I posted a description of a depth of field implementation I had tried a couple of years ago to usenet. Here's the text.
[Repost from a few months ago below.]
I do know from my experiments that the "Dark Halos" Mark describes are generally avoidable by a simple normalization step (if you keep coverage info around.)
My implementation uses 1/A (area of disc) saturation alpha drawn front-to-back, with a post-normalization step (based on coverage). I believe that the occlusion function I use works as well as can be done from a pinhole camera. Obviously, highlights in the background will pop in and out due to their pointwise occlusion.
I think that for stills, these techniques are extremely viable. For animation, and if you're really concerned about quality, you want to do something that does true visibility from a non-pinhole camera.
I've played with this one a bit.
Potmesil published an article in the early 1980's that did something like your second suggestion. It was my experience that his general theory was sound, but there were one or two points in the paper that involved some voodoo. More on this in a second...
First of all, a pinhole camera cannot adequately capture the information needed for correct depth-of-field simulation. This is why the multi-sample lens methods are inherently better than any image-based solution (though much more expensive). Consider an object that can only be seen by the "edge" of the lens, but not by the center, and you understand the problem. However, there are better and worse ways to proceed with single image+Z methods.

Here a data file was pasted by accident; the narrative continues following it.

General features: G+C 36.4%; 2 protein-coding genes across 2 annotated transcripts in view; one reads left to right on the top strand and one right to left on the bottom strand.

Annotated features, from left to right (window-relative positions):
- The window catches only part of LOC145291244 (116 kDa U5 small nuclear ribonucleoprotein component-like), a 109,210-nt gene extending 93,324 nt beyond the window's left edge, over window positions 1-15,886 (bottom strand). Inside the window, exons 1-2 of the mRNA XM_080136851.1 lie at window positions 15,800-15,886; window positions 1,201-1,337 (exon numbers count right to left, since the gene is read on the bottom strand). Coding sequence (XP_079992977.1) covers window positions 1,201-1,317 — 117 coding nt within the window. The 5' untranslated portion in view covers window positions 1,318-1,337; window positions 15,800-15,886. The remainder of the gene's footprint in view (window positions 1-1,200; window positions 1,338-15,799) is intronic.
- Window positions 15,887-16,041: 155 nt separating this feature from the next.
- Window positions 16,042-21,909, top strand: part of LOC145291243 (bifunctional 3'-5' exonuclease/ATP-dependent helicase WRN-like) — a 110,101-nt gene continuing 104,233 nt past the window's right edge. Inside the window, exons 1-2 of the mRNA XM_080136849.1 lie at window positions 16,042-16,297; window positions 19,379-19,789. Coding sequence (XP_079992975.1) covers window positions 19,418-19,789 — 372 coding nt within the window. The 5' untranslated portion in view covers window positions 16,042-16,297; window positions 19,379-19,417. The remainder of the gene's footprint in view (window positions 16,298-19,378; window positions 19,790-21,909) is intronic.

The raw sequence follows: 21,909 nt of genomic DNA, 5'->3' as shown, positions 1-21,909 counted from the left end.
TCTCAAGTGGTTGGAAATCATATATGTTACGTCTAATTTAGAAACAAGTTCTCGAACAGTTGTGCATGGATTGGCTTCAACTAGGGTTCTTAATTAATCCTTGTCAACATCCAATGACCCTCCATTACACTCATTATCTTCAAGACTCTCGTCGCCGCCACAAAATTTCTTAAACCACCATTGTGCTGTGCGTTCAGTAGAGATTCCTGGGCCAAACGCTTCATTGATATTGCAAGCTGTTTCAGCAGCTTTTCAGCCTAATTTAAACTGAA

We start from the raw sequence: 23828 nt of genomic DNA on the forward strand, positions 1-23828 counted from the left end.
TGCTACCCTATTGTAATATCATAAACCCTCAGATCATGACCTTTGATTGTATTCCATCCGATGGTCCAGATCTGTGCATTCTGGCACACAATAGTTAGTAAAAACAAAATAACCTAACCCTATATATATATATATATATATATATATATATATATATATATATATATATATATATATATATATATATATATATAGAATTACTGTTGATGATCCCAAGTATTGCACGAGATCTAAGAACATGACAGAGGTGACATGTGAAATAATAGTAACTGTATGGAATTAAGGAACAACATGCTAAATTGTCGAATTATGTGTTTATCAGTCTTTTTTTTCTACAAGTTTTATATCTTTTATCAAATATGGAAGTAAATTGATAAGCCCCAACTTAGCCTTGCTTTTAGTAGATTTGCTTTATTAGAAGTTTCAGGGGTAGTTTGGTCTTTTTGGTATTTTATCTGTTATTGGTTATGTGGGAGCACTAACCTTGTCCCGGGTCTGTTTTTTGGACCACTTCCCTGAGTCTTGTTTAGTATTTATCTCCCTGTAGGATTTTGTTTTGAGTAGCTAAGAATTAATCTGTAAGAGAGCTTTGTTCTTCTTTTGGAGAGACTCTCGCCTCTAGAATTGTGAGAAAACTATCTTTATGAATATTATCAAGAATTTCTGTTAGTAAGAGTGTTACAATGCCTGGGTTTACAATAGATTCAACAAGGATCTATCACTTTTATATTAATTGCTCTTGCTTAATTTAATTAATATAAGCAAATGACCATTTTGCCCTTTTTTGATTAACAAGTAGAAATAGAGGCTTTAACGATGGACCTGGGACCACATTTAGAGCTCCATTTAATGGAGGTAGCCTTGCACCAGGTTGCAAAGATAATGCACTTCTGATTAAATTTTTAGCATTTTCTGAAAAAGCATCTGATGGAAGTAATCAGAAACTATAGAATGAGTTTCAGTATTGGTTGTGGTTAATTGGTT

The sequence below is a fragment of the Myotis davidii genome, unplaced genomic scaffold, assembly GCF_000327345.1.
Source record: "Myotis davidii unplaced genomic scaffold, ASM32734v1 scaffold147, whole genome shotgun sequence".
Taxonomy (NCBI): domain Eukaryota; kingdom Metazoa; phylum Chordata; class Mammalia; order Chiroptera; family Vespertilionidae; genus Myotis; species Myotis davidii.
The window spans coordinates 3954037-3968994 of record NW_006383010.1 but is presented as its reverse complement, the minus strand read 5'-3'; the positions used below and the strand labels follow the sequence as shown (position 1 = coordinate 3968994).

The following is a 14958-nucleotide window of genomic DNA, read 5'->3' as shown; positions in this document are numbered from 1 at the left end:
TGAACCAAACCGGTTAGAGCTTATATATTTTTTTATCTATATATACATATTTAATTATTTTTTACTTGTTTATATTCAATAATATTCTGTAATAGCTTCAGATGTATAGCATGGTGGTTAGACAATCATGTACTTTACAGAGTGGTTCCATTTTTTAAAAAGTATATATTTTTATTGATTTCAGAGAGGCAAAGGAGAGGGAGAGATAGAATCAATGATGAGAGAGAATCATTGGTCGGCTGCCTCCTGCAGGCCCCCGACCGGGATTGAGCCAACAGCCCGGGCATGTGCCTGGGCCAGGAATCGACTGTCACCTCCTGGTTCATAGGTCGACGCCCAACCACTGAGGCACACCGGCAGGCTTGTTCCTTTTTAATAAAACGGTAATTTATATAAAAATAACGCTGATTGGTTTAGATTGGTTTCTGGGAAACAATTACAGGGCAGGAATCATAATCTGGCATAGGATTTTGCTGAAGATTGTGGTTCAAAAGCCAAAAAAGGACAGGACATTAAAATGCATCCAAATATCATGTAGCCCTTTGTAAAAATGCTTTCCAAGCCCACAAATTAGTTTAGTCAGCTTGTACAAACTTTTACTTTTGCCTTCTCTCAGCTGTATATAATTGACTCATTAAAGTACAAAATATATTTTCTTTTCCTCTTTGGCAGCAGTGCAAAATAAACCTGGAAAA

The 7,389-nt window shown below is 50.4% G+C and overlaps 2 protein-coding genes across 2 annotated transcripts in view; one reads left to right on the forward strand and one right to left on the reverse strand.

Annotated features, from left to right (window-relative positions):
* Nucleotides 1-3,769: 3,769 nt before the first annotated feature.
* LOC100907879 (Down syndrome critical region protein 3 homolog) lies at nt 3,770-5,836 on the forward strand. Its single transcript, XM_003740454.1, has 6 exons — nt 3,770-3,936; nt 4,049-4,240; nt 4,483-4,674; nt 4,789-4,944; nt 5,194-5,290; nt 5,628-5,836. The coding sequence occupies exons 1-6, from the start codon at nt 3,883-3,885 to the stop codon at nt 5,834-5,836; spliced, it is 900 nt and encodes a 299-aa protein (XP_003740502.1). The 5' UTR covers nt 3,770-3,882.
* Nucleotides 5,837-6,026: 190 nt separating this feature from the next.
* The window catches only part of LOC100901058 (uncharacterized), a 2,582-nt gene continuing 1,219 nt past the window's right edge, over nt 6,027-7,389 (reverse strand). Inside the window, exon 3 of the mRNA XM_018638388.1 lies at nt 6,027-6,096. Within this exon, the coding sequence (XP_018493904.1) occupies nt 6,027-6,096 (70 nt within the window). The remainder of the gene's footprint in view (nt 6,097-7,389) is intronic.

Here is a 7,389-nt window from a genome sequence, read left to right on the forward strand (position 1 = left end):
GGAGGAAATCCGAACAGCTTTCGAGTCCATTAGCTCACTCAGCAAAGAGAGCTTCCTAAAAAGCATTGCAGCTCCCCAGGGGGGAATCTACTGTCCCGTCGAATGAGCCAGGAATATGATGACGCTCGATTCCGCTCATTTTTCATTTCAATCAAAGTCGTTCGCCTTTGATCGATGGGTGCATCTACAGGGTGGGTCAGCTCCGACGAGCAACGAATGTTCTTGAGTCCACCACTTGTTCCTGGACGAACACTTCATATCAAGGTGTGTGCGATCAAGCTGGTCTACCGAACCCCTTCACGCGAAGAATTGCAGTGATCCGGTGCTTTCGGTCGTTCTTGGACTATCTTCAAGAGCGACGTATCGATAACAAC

The problem with blurring is that it is not correct, due again to occlusion. Consider the following: blurry foreground, sharp midground, blurry background.
We can say the following about the result when viewed through a camera: the blurred information in the foreground will partially occlude the sharp midground, but the blurry background will not occlude the midground. The problem with a simple (or better than simple) 2-D blur is that it doesn't respect these occlusion relationships. It will not allow the foreground to spill over the midground, for example. Basically, the blur assumption does things backwards -- we are not dealing with a convolution, but with "every pixel has a circle of confusion" and (as a pixel) you should make another pixel part of your filter only if its circle overlaps you.
What you really want to do is (as Potmesil recommends) render each pixel as a disc and then piece the image back together. The problem with his approach is that he uses a weighted average, rather than hard occlusion, to combine the results. For best output, he depends on the user to be able to segment the scene into separate objects that occlude one another. For many applications, this is hard to do (his sample scenes have several distinct objects, not continuous objects from foreground to background).
I'll challenge you to investigate finding an occlusion function that allows you to efficiently combine the discs front-to-back, such that the relationships I've described above are maintained.